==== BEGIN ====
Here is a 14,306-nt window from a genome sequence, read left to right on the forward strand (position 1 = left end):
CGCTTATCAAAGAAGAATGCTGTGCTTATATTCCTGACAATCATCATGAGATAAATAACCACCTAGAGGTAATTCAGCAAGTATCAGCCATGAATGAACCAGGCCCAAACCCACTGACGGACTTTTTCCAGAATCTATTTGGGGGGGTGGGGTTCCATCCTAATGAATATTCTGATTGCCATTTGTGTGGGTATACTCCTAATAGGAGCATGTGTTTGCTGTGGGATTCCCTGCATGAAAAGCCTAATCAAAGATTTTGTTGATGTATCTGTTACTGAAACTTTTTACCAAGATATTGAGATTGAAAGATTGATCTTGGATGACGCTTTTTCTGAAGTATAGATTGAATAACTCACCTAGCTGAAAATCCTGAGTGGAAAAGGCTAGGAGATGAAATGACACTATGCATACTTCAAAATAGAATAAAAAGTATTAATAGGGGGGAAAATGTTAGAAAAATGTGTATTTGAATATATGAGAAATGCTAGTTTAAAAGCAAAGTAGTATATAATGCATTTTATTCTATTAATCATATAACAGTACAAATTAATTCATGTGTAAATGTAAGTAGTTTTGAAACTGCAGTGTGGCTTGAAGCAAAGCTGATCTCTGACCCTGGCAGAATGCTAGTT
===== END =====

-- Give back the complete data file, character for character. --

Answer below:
Here is a 14,306-nt window from a genome sequence, read left to right on the forward strand (position 1 = left end):
CGCTTATCAAAGAAGAATGCTGTGCTTATATTCCTGACAATCATCATGAGATAAATAACCACCTAGAGGTAATTCAGCAAGTATCAGCCATGAATGAACCAGGCCCAAACCCACTGACGGACTTTTTCCAGAATCTATTTGGGGGGGTGGGGTTCCATCCTAATGAATATTCTGATTGCCATTTGTGTGGGTATACTCCTAATAGGAGCATGTGTTTGCTGTGGGATTCCCTGCATGAAAAGCCTAATCAAAGATTTTGTTGATGTATCTGTTACTGAAACTTTTTACCAAGATATTGAGATTGAAAGATTGATCTTGGATGACGCTTTTTCTGAAGTATAGATTGAATAACTCACCTAGCTGAAAATCCTGAGTGGAAAAGGCTAGGAGATGAAATGACACTATGCATACTTCAAAATAGAATAAAAAGTATTAATAGGGGGGAAAATGTTAGAAAAATGTGTATTTGAATATATGAGAAATGCTAGTTTAAAAGCAAAGTAGTATATAATGCATTTTATTCTATTAATCATATAACAGTACAAATTAATTCATGTGTAAATGTAAGTAGTTTTGAAACTGCAGTGTGGCTTGAAGCAAAGCTGATCTCTGACCCTGGCAGAATGCTAGTT